Snow removal offers much time to think


To the Editor:

“April is the cruelest month” (T.S. Eliot).

This April has too often been about moving widow-maker snow from a 90 foot long driveway to some neighbor-friendly site while waiting for the mother of all plow banks. I pace myself, working with a scoop and shovel; my carbon footprint is minimal, and any fossil fuel emissions are my own. It is a perfect time for thinking, and collating thoughts. Here are some of my musings and reflections.

1. We have a political genius living in the White House, and much of this genius has rubbed off on her husband, the President.

2. I have reached my limit concerning the absolute certainties of those who insist on telling others how to live, think and breed. I tire of supporters of rigid institutions based upon fear, whether political, religious or governmental. In their zeal they generally succeed only on supplanting one oligarchy with yet another, while depleting the assets of those least able to afford such depletions.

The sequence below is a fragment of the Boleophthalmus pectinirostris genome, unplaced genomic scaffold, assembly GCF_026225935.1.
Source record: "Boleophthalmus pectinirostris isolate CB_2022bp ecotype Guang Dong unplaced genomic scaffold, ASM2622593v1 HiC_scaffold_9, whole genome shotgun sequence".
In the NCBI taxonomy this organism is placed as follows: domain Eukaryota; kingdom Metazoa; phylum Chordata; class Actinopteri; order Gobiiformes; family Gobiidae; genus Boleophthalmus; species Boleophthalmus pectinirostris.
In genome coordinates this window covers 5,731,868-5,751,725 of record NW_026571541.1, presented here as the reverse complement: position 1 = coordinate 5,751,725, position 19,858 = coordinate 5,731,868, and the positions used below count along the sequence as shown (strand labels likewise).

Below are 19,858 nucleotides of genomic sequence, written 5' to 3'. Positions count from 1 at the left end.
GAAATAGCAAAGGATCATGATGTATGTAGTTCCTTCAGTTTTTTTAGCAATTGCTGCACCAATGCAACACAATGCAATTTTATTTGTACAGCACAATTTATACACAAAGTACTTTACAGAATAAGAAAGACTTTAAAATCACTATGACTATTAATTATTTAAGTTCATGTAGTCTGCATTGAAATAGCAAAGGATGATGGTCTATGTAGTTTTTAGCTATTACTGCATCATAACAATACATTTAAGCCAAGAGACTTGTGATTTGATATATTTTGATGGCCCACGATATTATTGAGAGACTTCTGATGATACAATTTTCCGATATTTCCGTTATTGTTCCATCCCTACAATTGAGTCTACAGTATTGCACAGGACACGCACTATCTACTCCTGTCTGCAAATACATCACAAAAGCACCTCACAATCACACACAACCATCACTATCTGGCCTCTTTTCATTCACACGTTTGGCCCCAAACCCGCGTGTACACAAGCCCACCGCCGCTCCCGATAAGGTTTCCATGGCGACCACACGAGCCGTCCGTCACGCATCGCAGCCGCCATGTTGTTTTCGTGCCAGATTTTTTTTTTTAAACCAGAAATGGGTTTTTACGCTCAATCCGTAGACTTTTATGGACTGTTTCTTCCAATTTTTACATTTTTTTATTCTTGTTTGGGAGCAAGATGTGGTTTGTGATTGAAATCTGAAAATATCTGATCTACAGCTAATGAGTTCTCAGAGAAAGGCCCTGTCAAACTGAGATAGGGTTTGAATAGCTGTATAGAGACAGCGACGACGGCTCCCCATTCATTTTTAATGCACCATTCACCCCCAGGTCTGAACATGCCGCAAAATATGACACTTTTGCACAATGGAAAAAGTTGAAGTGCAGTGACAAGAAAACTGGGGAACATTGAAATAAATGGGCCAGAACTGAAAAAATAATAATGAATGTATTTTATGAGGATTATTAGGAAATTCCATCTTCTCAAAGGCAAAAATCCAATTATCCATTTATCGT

3. I believe that the world’s major faiths all came out of like deserts on sandals, leaving lasting footprints in the sands of time. They tended to follow paths consistent with their history, geography and culture. All have within them the seeds of discard, conflict and violence, even holy war. Yet they remain a beacon of hope and comfort for billions of people, and perhaps the only promise of peace for mankind.

4. Regarding matters of money, I need only to refer to my “from the old country” grandparents. If they could not pay cash for something, they went without until they had saved enough. Also, to my parents, who taught me the responsible use of credit, and to never leave one job until you had secured another. And to extended family members who reminded me that if you had too much money in your pocket you would invariably start leaning too far to the right.

5. Now I am, as they say in the military, “a short timer” on this little carnival ride that we all take here on Spaceship Earth. When the carousel stops to let me off, maybe I shall hear the celestial music of the spheres. Or, better yet, total and complete silence, with plenty of time for musing and reflection.

As for spring, take heart — the geese are returning to the Gile Flowage.

Thomas Ylsabeck



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